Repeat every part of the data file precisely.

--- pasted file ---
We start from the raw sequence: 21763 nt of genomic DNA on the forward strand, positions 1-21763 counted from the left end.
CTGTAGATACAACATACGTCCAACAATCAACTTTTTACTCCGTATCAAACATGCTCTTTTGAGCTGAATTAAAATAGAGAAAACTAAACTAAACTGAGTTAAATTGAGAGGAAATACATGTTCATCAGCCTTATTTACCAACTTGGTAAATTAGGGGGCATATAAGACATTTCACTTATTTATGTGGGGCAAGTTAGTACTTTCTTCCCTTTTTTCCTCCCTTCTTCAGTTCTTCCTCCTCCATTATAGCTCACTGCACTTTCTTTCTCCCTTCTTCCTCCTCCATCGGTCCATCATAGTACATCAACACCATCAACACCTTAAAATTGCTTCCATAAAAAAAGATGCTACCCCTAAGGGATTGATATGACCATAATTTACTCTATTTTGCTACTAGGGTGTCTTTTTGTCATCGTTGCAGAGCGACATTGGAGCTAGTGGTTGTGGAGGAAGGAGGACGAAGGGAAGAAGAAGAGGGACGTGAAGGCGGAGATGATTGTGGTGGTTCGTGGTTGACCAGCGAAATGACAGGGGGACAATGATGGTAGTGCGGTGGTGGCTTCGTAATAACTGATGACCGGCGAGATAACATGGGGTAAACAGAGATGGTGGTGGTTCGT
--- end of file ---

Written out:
We start from the raw sequence: 21763 nt of genomic DNA on the forward strand, positions 1-21763 counted from the left end.
CTGTAGATACAACATACGTCCAACAATCAACTTTTTACTCCGTATCAAACATGCTCTTTTGAGCTGAATTAAAATAGAGAAAACTAAACTAAACTGAGTTAAATTGAGAGGAAATACATGTTCATCAGCCTTATTTACCAACTTGGTAAATTAGGGGGCATATAAGACATTTCACTTATTTATGTGGGGCAAGTTAGTACTTTCTTCCCTTTTTTCCTCCCTTCTTCAGTTCTTCCTCCTCCATTATAGCTCACTGCACTTTCTTTCTCCCTTCTTCCTCCTCCATCGGTCCATCATAGTACATCAACACCATCAACACCTTAAAATTGCTTCCATAAAAAAAGATGCTACCCCTAAGGGATTGATATGACCATAATTTACTCTATTTTGCTACTAGGGTGTCTTTTTGTCATCGTTGCAGAGCGACATTGGAGCTAGTGGTTGTGGAGGAAGGAGGACGAAGGGAAGAAGAAGAGGGACGTGAAGGCGGAGATGATTGTGGTGGTTCGTGGTTGACCAGCGAAATGACAGGGGGACAATGATGGTAGTGCGGTGGTGGCTTCGTAATAACTGATGACCGGCGAGATAACATGGGGTAAACAGAGATGGTGGTGGTTCGT